By Marilyn Warda

Author Archives: marilynwarda

My book is done.  You witness a rapid mental and physical decline as Daniel walks aimlessly with his limbs flailing due to chorea, a wild dance-like gait.

Is there an actor who entertains the idea of playing this forty-year-young man, living amongst an octogenarian crowd in a Chicago nursing home?  He was just diagnosed with Huntington’s Disease.

Book to movie couldn’t be more competitive. I need a film producer to take on the challenge of filming in Barranquitas, Venezuela, where American researchers have visited for over 30 years to bring blood and tissue samples back to the states. Determined to find a cure, they continue to venture to this place where 1 in every 10 inhabitants have a mutated gene and thus face an early death.  Pharmaceutical companies currently compete to advance RNAi (i for interference) to silence these deadly inherited genes that diminish brain cells.  Pitt, Wyle, Reeves, and Kutcher, let’s bring this topic to the big screen and address limitations of budget and science to find a cure.  The Randomness of Life is a compassionate, current, and controversial novel that for the first time raises awareness of gene silencing. My goal is to honor the victims and families that cope and hope each day of their lives.


I asked Dr. Steven Hersch, Research Faculty and a  Director at MIND, Massachusetts Institute of Neurological Diseases, what he would like to read about if presented with a debut novel written about gene silencing.  Being that we presently have pharmaceutical companies and science labs worldwide confined by both budget and science, a major discovery to eradicate an inherited abnormal gene would be rather significant.  Hersch replied he’d like to read a compassionate compilation of the heroic families that deal with the ongoing challenges of raising children and nurturing their siblings and parents who are victims of some such neurological malady.  This is their life every day to cope and hope.

The story begins with historical accuracy in Barranquitas, Venezuela, a small impoverished fishing village on Lake Maracaibo. Barranquitas has become a world magnet for studying abnormal inherited genes.  Half of the town’s 10,000 people have “El Mal,” or they possess the gene to develop it. American researchers have been going there for over 30 years to take blood and tissue samples back to the states determined to find a cure. In a world that advocates Omega III, fish oil, salmon, and blueberries, these people have been robbed of their choice to live healthy. With the help of one American volunteer, 18-year-old Tula escapes to Chicago to participate in a Midwest hospital’s clinical trial where she meets other such victims as they learn healing without a cure and some relief in the face of suffering.  The value of their lives gets microscoped just like their diminishing brain cells.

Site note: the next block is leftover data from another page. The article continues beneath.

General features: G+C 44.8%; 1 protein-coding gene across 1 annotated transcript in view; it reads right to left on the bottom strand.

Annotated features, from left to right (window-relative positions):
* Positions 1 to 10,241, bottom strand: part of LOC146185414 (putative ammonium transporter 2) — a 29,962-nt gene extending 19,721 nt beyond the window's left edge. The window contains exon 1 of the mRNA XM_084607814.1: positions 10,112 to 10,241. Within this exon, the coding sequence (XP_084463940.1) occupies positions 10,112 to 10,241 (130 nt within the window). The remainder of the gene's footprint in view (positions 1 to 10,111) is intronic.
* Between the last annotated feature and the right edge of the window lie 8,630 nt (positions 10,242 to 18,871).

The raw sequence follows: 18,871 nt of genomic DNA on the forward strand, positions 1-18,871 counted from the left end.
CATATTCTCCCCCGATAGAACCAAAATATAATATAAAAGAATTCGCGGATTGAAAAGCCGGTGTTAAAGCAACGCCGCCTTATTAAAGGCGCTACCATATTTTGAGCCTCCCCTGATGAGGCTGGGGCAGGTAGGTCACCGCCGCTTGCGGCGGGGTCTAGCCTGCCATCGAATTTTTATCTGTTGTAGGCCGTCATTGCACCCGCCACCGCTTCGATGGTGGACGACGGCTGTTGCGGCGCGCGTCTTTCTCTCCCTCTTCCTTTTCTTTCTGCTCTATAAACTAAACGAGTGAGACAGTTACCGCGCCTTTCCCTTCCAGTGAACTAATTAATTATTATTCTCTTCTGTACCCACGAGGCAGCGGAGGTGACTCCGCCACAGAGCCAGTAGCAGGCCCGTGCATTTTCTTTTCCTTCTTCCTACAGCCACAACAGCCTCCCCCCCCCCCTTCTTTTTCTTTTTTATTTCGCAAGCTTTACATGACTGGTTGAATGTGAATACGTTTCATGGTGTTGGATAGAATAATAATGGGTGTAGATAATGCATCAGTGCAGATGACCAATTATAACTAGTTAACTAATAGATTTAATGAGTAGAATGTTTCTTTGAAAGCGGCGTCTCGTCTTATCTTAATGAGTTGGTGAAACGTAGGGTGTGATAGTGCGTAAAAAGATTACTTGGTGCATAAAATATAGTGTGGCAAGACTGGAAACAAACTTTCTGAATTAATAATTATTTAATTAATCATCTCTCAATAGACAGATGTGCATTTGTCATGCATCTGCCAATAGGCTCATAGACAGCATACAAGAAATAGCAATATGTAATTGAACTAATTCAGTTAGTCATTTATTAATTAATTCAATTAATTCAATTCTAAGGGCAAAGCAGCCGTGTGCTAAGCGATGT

So while helping my Dad care for my Mom who had reached end-stage Alzheimer’s last year, I realized my mission.  My book, The Randomness of Life, is a bit like looking in a mirror. You can see yourself in every chapter as the story presents the worst of one’s fears: to decline into a cognitive and/or motor descent that far surpasses any new grey hair. For “dependency is degrading” expresses the protagonist, as he believes he will facebook his early decline into madness.  These characters are everyday commonfolk struggling against the utmost challenges.

My Mom has since passed away never understanding the final battle between her heart and her mind. I believe it was her never failing sense of unconditional love for her family that helped us all bridge over to that final stage of her life.  My characters are challenged with other abnormal gene mutations as well.  Channeling my thoughts made me question if we would live differently knowing we had a short time remaining?

I hope you will consider and enjoy my new book, The Randomness of Life. I believe there is much good that can come from it. From admitting a loved one into a nursing home to learning more about clinical studies that are studying the possibility of RNAi, or gene silencing,  forces us to question our morals, values and decision making. Geneticist Aubrey Milunsky, Center for Human Genetics, Boston, MA, has said, “One in 12 people has a rare genetic disorder: There are more than 7,000 rare genetic mutations.”  Should we map our own genetic makeup?